Constructors4

Example – Default Constructorpublic className(){dblWoot = 0 //initializes class variables}

Example – Parameterized Constructorpublic className(double dblWoot) {Woot = dblWoot;//Uses the parameter to //initialize class variable}

Constructors


Constructing objects

Constructing Objects

  • One Line

    classNameObj = new className();

    Rectangle picRect = new Rectangle();

  • Two Lines

    classNameObj;Obj = new className();

    Rectangle picRect;picRect = new Rectangle();


References

References


Multiple references to an instance

Multiple References to an Instance

Same Object – Two Tags


Multiple references to an instance1

Multiple References to an Instance

  • Any changes made to temp would also change Background.

  • No Limit the number of references that can be attached to a single instance.


No references to an instance

No References to an Instance

  • What happens if an object has no references to it?


No references to an instance1

No References to an Instance

  • The first instance is shown “hanging” in space, with nothing referring to it. As far as using data in the instance is concerned, it might as well not be there.

  • When your program is running, a special process called the garbage collector has the job of finding such useless items and disposing of them.


Why bother with references

Why Bother with References?

  • A program can load textures, sounds, and other large objects and they can be left sitting in memory.

  • If a method needs to be given a particular object to work with (for example, if a large sound effect needs to be played), the method can be supplied with a reference to the sound to be used.

  • A downside with using references is that whenever a program wants to use an actual value, it needs to follow the reference to get to the item.

    • This can slow a program down slightly.


Value and reference types

Value and Reference Types

  • Two kinds of objects

    • Those managed by value

    • Those managed by reference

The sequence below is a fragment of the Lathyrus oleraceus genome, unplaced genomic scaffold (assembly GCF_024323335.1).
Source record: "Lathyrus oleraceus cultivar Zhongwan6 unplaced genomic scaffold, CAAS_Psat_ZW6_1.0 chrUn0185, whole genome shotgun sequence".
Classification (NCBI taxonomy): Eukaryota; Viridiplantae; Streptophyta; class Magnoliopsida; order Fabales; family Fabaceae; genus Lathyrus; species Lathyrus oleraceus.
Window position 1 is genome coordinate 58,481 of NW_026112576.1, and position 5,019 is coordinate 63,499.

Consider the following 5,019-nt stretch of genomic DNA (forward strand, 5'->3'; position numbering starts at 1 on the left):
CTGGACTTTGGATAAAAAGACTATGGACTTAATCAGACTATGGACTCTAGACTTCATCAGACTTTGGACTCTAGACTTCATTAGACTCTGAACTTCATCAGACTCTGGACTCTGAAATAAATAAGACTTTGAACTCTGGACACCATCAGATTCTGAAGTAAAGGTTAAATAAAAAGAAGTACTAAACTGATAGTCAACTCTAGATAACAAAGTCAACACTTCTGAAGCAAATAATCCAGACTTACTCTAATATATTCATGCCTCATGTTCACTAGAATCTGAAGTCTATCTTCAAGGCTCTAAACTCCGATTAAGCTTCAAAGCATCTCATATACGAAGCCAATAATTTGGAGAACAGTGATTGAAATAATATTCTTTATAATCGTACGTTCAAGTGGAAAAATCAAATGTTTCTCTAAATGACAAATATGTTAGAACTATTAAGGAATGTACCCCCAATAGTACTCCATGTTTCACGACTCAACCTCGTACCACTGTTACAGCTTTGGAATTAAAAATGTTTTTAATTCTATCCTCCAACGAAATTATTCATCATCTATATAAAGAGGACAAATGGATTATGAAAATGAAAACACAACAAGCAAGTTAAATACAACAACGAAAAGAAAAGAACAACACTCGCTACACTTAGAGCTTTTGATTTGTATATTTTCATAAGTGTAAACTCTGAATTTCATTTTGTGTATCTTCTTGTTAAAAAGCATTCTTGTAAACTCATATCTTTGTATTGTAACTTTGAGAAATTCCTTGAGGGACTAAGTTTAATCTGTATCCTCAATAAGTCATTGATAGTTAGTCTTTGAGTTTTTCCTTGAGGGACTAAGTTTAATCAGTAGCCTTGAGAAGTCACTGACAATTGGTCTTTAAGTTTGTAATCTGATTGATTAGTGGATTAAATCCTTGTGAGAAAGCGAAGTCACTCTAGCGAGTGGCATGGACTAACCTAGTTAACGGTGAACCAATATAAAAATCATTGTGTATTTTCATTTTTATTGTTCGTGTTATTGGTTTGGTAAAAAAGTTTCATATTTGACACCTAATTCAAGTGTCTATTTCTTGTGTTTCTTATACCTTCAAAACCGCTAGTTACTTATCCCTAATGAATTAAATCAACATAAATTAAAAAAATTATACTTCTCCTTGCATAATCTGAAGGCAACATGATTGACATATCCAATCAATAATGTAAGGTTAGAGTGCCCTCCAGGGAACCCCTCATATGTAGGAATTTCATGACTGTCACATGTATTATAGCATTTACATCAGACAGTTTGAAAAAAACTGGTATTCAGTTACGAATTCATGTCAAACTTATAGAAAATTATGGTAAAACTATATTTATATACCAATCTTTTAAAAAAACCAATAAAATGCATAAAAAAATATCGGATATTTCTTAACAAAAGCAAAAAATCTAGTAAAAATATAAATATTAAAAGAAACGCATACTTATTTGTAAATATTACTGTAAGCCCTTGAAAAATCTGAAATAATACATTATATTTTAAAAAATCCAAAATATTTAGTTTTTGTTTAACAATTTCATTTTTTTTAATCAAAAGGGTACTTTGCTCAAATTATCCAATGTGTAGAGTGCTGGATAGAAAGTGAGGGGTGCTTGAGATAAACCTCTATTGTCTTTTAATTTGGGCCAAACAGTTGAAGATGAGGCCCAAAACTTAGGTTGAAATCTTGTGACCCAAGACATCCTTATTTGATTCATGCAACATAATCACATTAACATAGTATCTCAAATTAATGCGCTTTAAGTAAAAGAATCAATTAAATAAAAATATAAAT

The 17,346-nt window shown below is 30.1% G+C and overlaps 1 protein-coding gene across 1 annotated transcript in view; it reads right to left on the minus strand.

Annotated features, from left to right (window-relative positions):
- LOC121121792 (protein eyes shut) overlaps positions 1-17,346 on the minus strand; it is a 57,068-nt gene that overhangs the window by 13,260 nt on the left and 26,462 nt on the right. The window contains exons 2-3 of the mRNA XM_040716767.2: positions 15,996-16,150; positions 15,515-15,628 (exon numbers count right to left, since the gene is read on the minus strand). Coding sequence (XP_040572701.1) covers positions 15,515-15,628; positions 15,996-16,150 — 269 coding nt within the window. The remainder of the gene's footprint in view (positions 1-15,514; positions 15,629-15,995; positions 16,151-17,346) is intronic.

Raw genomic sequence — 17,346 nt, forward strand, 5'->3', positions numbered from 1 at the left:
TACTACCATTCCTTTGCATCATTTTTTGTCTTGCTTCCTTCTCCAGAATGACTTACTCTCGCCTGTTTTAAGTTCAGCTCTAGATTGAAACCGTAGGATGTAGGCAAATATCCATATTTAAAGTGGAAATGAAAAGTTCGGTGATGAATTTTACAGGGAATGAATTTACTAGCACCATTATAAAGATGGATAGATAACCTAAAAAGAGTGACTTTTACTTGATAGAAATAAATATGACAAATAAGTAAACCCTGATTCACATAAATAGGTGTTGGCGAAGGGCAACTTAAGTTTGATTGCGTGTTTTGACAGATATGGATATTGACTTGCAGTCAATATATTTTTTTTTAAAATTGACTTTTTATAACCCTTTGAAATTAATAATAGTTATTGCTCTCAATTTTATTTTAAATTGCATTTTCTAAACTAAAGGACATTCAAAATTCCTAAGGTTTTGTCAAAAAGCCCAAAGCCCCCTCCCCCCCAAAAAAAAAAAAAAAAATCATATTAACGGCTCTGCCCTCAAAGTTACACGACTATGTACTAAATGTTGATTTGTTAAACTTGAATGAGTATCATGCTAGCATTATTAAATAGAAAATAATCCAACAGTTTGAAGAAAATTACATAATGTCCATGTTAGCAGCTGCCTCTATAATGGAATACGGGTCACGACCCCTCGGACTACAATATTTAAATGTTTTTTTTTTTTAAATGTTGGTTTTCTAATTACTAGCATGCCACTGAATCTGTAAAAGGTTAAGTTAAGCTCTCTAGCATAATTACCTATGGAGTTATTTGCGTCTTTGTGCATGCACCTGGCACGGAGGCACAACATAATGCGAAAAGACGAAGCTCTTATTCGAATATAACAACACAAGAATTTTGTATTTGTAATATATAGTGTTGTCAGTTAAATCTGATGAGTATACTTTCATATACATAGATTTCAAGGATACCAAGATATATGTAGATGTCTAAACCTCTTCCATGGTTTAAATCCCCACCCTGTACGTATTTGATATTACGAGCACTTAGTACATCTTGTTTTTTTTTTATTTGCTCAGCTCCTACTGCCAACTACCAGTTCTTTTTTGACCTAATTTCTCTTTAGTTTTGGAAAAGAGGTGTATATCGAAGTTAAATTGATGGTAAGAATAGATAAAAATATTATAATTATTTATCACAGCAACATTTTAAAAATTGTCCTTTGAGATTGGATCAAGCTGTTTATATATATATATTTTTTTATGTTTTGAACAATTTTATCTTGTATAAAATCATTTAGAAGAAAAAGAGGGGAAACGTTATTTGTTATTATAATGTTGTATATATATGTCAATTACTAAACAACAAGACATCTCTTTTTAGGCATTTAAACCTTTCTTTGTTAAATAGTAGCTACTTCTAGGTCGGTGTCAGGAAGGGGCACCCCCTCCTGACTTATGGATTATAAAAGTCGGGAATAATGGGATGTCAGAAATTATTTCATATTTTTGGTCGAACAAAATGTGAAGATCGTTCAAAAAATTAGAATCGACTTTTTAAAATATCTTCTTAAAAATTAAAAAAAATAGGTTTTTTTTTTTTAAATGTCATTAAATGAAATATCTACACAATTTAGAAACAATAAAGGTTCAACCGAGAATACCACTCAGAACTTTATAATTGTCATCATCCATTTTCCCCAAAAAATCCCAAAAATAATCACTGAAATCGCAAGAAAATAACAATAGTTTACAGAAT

• Objects managed by value include all the low-level data types such as int, float, and double, along with slightly more complex XNA data types such as Color.

  • Any object created as a C# struct is also managed by value.


Value types

Value Types

  • By default, whenever a program does something with an object that is managed by value, the value of that object is used.

  • The assignment operation copies the value of a variable from one to another.

  • Value types are used in situations where you are working with small amounts of data (for example, numeric values), and the effort of following references would slow things down.


Reference types

Reference Types

  • Objects managed by reference include large and complex types such as the SoundEffect and Texture2D items in an XNA game.

  • The reference assignment makes the variable being assigned to refer to the same object as the source.

  • Whenever a program does something with an object that is managed by reference, a reference to that object is used.

  • This means that large objects can be used within a program without the effort of actually copying their contents around in memory.


Should our game objects be classes or structures

Should Our Game Objects Be Classes or Structures?

  • Classes are objects that are managed by reference.

  • Structures are objects that are managed by value.


Value argument

Value Argument

  • Game Objects Should Be Structures Managed by Value.

  • Value types are a good idea when the objects don’t hold much data, your program makes heavy use of them, and you want to have lots of them in memory.

  • The objects in our game are actually quite small, only a few tens of bytes in size, and a game could have hundreds, perhaps thousands of them on the screen at once.

  • All the game objects are updated and drawn 60 times a second, and so they are used a lot.

  • This would be much quicker if the program didn’t have to waste time following references to find each one.


Reference argument

Reference Argument

  • The Great Programmer explains that if you use classes, you can build a class hierarchy where you can create a child class that inherits the behaviors of a parent.

  • The great thing about this, she says, is that you only have to write a behavior inthe parent and then the child class can pick this up and just has to add any new behaviors that it needs.

  • In other words, it is much easier to reuse code.


Reference argument1

Reference Argument

  • Using a class hierarchy means your code is lines shorterand much simpler.

  • Using classes makes adding new game elements really easy.